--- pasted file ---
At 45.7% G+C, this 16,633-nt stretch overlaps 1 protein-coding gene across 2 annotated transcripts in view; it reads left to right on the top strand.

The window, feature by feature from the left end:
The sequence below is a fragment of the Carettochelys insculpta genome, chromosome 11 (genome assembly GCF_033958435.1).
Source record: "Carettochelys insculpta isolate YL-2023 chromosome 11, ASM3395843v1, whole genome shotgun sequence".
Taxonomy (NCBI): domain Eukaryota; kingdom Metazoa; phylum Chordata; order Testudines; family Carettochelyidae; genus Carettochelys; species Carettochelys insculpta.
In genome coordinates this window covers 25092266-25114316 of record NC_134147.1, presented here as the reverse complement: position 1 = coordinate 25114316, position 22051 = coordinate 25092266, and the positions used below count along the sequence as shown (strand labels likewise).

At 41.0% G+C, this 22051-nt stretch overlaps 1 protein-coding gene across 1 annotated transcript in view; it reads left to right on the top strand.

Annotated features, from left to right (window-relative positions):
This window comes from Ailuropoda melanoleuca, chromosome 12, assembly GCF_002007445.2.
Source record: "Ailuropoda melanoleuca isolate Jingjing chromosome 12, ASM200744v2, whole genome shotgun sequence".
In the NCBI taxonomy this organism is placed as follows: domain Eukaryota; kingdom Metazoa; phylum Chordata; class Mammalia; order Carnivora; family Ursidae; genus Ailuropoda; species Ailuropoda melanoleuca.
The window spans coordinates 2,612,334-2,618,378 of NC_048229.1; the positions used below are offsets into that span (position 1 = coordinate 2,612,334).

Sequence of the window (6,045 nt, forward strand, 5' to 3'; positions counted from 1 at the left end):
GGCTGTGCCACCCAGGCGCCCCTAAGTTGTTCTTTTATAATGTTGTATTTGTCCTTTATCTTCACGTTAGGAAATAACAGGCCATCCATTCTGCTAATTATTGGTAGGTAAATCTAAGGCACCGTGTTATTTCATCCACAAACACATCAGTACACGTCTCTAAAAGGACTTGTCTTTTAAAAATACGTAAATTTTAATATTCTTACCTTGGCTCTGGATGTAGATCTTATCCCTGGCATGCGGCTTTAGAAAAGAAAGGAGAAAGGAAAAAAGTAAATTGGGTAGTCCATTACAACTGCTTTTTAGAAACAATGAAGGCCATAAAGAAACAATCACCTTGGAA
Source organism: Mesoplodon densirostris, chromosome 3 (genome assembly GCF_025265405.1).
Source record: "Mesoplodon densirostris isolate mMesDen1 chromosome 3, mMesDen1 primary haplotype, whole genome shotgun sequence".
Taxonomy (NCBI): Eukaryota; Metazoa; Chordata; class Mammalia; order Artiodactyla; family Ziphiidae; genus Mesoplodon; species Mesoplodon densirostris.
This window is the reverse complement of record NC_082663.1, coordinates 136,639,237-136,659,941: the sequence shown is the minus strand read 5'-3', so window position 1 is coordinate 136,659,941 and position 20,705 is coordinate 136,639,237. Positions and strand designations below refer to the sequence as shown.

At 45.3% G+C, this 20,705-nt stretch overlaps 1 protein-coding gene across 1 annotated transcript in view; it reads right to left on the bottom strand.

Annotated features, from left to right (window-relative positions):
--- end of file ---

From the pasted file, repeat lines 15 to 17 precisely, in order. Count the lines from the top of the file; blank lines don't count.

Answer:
Source organism: Mesoplodon densirostris, chromosome 3 (genome assembly GCF_025265405.1).
Source record: "Mesoplodon densirostris isolate mMesDen1 chromosome 3, mMesDen1 primary haplotype, whole genome shotgun sequence".
Taxonomy (NCBI): Eukaryota; Metazoa; Chordata; class Mammalia; order Artiodactyla; family Ziphiidae; genus Mesoplodon; species Mesoplodon densirostris.